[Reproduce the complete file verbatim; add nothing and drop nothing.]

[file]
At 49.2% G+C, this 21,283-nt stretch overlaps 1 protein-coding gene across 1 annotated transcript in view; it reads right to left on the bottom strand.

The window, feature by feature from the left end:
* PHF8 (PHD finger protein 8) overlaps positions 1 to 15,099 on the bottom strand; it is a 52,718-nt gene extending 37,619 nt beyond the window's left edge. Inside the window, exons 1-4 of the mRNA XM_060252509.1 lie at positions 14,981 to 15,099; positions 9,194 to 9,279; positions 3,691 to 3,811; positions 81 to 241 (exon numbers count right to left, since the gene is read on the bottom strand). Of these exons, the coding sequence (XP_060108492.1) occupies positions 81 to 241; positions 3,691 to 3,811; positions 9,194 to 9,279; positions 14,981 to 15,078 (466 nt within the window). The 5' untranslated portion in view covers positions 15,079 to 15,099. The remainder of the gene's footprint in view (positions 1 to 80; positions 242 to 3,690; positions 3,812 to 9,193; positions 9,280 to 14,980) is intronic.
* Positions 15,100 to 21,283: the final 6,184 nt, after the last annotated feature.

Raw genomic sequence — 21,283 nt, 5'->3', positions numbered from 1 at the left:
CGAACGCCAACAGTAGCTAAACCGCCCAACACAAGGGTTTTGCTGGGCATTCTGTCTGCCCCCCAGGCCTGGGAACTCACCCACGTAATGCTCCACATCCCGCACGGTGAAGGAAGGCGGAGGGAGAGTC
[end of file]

At 49.2% G+C, this 21,283-nt stretch overlaps 1 protein-coding gene across 1 annotated transcript in view; it reads right to left on the bottom strand.

The window, feature by feature from the left end:
* PHF8 (PHD finger protein 8) overlaps positions 1 to 15,099 on the bottom strand; it is a 52,718-nt gene extending 37,619 nt beyond the window's left edge. Inside the window, exons 1-4 of the mRNA XM_060252509.1 lie at positions 14,981 to 15,099; positions 9,194 to 9,279; positions 3,691 to 3,811; positions 81 to 241 (exon numbers count right to left, since the gene is read on the bottom strand). Of these exons, the coding sequence (XP_060108492.1) occupies positions 81 to 241; positions 3,691 to 3,811; positions 9,194 to 9,279; positions 14,981 to 15,078 (466 nt within the window). The 5' untranslated portion in view covers positions 15,079 to 15,099. The remainder of the gene's footprint in view (positions 1 to 80; positions 242 to 3,690; positions 3,812 to 9,193; positions 9,280 to 14,980) is intronic.
* Positions 15,100 to 21,283: the final 6,184 nt, after the last annotated feature.

Raw genomic sequence — 21,283 nt, 5'->3', positions numbered from 1 at the left:
CGAACGCCAACAGTAGCTAAACCGCCCAACACAAGGGTTTTGCTGGGCATTCTGTCTGCCCCCCAGGCCTGGGAACTCACCCACGTAATGCTCCACATCCCGCACGGTGAAGGAAGGCGGAGGGAGAGTC